"Then I decided, after playing over it, that what I needed were two melodies that could be good enough on their own, and could then eventually be played together. That was a bit of a trick; to my mind, that song was like a sleight-of-hand, like something by Eric Satie, playing with you by using as few notes as possible and getting you to realize that it really is a song.
"Whereas something like 'Hordes Of Locusts' is a huge arrangement, more like Beethoven, where everything is exaggerated, lots of different melodies. The middle section after the main melody-not the sitar part, where it starts with the D chord-I had written this heavy part, because I thought everybody's gonna be expecting your average heavy thing, but listen to this [laughs].
"So I threw in a chord and a bass line that to most people would sound like it made no sense at all, but to me it was a release to hear it at the time. In my mind the chord sequence is like a long melody and it takes until you get back to that C#. I'd have to say that sequence was part Chopin, like his use of the minor sixth chord with the raised eleventh, and part John McLaughlin, around the time of Inner Mounting Flame, where he'd use chords like the C major seventh with the seventh in the bass, "C/B," as some people call it.
"So I thought, 'I'm gonna take Chopin and McLaughlin and put 'em to this heavy song where I've got scratches and sitars and I'm gonna try to make it work.' That's the part of me that's producing that says this is gonna sound good to you, that wants to make it a sound event as well as a piece of music."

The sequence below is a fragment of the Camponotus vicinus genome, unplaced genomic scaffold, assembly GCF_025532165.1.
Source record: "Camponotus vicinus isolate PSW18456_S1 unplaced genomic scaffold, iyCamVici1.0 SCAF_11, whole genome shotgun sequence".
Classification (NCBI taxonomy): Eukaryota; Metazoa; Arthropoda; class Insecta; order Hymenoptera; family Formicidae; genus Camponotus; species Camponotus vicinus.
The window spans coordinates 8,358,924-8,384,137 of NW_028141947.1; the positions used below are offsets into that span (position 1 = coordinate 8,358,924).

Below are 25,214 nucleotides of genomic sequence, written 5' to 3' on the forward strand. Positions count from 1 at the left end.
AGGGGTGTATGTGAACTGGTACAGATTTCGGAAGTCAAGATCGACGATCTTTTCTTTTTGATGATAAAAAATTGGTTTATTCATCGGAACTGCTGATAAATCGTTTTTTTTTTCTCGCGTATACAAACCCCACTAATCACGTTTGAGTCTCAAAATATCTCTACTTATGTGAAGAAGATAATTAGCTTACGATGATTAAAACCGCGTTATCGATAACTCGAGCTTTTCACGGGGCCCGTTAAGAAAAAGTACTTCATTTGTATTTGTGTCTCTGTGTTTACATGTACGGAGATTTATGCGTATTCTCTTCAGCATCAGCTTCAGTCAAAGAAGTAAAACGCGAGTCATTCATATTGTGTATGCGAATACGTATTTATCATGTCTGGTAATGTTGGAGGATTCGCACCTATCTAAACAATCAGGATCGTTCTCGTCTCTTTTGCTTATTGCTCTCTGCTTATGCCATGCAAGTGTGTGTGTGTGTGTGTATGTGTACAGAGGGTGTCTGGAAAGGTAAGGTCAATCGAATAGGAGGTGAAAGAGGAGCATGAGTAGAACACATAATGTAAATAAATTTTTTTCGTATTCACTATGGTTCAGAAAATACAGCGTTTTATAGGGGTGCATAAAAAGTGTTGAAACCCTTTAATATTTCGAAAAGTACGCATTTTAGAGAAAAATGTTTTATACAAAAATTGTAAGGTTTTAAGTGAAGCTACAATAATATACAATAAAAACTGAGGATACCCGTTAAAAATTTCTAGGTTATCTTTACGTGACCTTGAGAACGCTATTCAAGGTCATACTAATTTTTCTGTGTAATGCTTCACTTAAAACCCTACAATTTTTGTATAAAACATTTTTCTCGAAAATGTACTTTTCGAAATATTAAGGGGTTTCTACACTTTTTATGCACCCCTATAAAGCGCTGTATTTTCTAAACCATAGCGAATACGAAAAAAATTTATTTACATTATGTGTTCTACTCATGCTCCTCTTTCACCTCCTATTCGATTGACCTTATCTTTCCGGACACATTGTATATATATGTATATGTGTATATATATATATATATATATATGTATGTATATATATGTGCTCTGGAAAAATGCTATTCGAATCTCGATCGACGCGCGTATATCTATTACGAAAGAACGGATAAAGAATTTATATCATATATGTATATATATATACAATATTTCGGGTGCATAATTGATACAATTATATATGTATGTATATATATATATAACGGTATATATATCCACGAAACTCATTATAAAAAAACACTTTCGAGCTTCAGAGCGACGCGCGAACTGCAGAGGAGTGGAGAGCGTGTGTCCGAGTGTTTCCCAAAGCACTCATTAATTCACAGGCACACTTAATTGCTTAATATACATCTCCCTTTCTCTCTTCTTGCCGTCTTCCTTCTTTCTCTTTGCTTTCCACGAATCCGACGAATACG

Nor does he view his music as just a frame surrounding his guitar excursions: "There are a couple of different types of solos I play. There are some that I personally can't rehearse; they don't have any meaning or function in the song other than to be totally improvised. So 'Ice Nine' [on Surfing] has two solos that are just completely off-the-cuff, because they come at a point where there's guitar everywhere in the song.
"So when the solos hit, the last thing you want to hear is organized tones [laughs]. So I do my best to create these two different guitar players, one cuts the other one off right toward the end of the solo and does something else; what finishes it up is a backwards thing that's really wild. Similar is 'The Enigmatic,' where the solo is even more chaotic than the song, which is pretty chaotic [laughs ].